07.14.2016 Biosimilar “Patent Dance” Does Not Permit Sidestepping of 180-Day Notice
On July 5, 2016, the U.S. Court of Appeals for the Federal Circuit (Federal Circuit) unanimously ruled in Amgen v. Apotex that biosimilar makers must provide brand-name rivals with a 180-day notice only after receipt of approval from the U.S. Food and Drug Administration (FDA), and that participation in the “patent dance” does not change this requirement.
Apotex sought to market a biosimilar version of Amgen’s drug pegfilgrastim (Neulasta®), an anti-infective that stimulates production of a patient’s white blood cell count following chemotherapy. A “biologic” is simply a medicinal preparation made from living organisms and their products. A “biosimilar” is a biologic that is highly similar to an FDA-approved biologic, having no clinically meaningful differences in terms of safety and effectiveness. Following the guidelines provided in the Biologics Price Competition and Innovation Act of 2009 (BPCIA), Apotex and Amgen participated in the “patent dance” – a series of exchanges of information meant to streamline patent information. The information exchanged includes the biosimilar application and relevant manufacturing information for the biosimilar, patents held by the brand name company that may be infringed, and discussions regarding the validity and enforceability of those patents. Apotex raised the issue of whether the 180-day Notice of Commercial Marketing requirement of the BPCIA was mandatory and enforceable by injunction when a biosimilar applicant, such as itself, participated in the patent dance.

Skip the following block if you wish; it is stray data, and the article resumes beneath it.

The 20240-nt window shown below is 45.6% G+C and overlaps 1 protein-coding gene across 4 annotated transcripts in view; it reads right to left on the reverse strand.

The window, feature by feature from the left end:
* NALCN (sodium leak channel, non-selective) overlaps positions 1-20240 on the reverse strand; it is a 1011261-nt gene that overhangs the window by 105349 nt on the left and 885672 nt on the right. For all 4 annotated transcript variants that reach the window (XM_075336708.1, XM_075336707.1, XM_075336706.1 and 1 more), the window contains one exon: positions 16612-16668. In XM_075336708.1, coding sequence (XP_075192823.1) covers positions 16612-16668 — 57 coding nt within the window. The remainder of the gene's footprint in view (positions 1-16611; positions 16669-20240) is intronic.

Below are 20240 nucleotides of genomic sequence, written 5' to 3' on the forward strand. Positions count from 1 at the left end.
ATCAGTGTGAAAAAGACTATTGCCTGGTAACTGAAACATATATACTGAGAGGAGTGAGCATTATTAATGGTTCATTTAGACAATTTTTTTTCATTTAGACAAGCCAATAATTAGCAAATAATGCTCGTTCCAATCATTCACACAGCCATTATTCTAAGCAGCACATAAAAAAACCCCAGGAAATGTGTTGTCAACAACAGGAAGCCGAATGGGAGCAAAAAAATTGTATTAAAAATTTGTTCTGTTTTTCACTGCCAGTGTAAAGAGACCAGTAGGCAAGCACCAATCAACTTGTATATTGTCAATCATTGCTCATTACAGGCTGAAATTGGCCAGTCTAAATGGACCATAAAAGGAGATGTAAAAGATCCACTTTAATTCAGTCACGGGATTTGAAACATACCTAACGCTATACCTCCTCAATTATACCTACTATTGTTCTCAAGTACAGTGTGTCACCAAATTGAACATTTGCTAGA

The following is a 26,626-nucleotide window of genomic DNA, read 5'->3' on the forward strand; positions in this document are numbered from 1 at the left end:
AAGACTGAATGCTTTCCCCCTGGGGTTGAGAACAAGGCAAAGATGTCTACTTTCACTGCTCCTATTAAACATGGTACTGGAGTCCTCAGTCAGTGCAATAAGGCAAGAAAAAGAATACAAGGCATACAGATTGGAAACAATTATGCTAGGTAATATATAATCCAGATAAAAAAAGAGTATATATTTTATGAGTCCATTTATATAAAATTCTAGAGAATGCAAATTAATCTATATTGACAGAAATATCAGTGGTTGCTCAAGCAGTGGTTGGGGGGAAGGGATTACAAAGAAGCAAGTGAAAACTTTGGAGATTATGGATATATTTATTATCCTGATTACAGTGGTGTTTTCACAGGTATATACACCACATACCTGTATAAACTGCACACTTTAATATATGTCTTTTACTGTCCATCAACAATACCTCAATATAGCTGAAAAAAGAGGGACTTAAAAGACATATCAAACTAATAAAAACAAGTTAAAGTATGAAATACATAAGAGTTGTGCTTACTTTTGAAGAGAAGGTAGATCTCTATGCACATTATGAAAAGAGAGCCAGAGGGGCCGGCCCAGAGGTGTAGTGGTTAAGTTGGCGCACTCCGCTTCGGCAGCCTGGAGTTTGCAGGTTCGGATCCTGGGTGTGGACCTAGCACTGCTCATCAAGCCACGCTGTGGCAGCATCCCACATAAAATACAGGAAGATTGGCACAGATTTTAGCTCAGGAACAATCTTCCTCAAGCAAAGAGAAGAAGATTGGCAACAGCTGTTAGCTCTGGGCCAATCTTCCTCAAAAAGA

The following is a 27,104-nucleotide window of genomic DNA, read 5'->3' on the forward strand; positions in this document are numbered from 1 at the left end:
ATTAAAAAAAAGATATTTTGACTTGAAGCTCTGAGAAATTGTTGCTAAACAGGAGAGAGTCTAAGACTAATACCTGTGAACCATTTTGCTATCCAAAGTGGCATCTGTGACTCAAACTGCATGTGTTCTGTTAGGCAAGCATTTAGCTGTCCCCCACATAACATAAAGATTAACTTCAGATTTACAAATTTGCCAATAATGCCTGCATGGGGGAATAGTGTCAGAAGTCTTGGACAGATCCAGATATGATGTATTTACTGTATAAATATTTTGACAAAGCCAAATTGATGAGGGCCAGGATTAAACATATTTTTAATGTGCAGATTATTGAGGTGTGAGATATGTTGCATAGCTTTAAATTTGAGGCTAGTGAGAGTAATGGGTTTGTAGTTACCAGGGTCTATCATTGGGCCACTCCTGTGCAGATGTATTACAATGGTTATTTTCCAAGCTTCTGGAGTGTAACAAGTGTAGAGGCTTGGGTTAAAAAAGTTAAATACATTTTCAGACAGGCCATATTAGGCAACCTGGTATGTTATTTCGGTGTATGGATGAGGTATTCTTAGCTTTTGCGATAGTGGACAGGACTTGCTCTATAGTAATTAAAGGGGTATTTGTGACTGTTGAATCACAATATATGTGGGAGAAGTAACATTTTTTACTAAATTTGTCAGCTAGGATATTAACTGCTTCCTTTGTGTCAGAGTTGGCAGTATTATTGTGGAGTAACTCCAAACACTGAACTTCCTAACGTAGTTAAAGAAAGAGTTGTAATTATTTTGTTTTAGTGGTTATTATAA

This case was first heard by the U.S. District Court for the Southern District of Florida, where the district court enjoined Apotex from entering the market unless it gave Amgen notice after receiving the FDA licensing and waiting 180 days. Apotex appealed this decision, but the Federal Circuit affirmed the district court’s grant of an injunction to Amgen, concluding that the 180-day Notice of Commercial Marketing requirement exists for all FDA-licensed biosimilar products, regardless of whether the biosimilar applicant participates in the patent dance. The Federal Circuit further rejected Apotex’s argument that the 180-day Notice of Commercial Marketing would unfairly extend the 12-year exclusivity period given to a brand name manufacturer by six months. Interestingly, the Federal Circuit stated, “We have been pointed to no reason that the FDA may not issue a license before the 11.5-year mark and deem the license to take effect on the 12-year date.”
This suggestion likely will be the subject of further litigation, and perhaps future litigation against the FDA. Such litigation would address whether an early license issued prior to the 11.5 year mark is possible, whether or how the FDA might issue such a license, and what steps brand name companies can take to prevent the FDA from doing so.
Amgen Inc. v. Apotex Inc., No. 2016-1308 (Fed. Cir. July 5, 2016) – Full text is available at: http://www.cafc.uscourts.gov/sites/default/files/opinions-orders/16-1308.Opinion.6-30-2016.1.PDF.